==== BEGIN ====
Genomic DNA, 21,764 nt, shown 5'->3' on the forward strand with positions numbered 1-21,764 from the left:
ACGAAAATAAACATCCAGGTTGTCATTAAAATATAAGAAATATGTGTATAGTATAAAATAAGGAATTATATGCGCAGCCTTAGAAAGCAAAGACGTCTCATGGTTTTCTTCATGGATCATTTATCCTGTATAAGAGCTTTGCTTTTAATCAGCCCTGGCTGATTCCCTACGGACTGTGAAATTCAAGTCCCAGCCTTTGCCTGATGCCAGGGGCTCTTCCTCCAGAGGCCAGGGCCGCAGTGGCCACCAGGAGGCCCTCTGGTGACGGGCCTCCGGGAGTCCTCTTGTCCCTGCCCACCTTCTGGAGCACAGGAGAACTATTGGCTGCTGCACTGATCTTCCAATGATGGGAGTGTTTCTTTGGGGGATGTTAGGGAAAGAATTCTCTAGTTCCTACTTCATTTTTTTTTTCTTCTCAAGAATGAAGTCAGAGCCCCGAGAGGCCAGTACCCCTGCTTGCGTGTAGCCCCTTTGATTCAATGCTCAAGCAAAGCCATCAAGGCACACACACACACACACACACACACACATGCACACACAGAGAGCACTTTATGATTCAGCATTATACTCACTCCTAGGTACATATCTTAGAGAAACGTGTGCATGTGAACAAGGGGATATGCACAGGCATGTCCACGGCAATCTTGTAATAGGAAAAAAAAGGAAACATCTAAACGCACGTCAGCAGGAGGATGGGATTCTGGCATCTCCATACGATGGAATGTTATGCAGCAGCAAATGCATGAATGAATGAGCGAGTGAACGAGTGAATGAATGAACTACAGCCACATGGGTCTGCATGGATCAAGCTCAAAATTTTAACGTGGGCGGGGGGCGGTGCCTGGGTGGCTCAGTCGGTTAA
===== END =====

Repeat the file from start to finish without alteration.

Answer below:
Genomic DNA, 21,764 nt, shown 5'->3' on the forward strand with positions numbered 1-21,764 from the left:
ACGAAAATAAACATCCAGGTTGTCATTAAAATATAAGAAATATGTGTATAGTATAAAATAAGGAATTATATGCGCAGCCTTAGAAAGCAAAGACGTCTCATGGTTTTCTTCATGGATCATTTATCCTGTATAAGAGCTTTGCTTTTAATCAGCCCTGGCTGATTCCCTACGGACTGTGAAATTCAAGTCCCAGCCTTTGCCTGATGCCAGGGGCTCTTCCTCCAGAGGCCAGGGCCGCAGTGGCCACCAGGAGGCCCTCTGGTGACGGGCCTCCGGGAGTCCTCTTGTCCCTGCCCACCTTCTGGAGCACAGGAGAACTATTGGCTGCTGCACTGATCTTCCAATGATGGGAGTGTTTCTTTGGGGGATGTTAGGGAAAGAATTCTCTAGTTCCTACTTCATTTTTTTTTTCTTCTCAAGAATGAAGTCAGAGCCCCGAGAGGCCAGTACCCCTGCTTGCGTGTAGCCCCTTTGATTCAATGCTCAAGCAAAGCCATCAAGGCACACACACACACACACACACACACACATGCACACACAGAGAGCACTTTATGATTCAGCATTATACTCACTCCTAGGTACATATCTTAGAGAAACGTGTGCATGTGAACAAGGGGATATGCACAGGCATGTCCACGGCAATCTTGTAATAGGAAAAAAAAGGAAACATCTAAACGCACGTCAGCAGGAGGATGGGATTCTGGCATCTCCATACGATGGAATGTTATGCAGCAGCAAATGCATGAATGAATGAGCGAGTGAACGAGTGAATGAATGAACTACAGCCACATGGGTCTGCATGGATCAAGCTCAAAATTTTAACGTGGGCGGGGGGCGGTGCCTGGGTGGCTCAGTCGGTTAA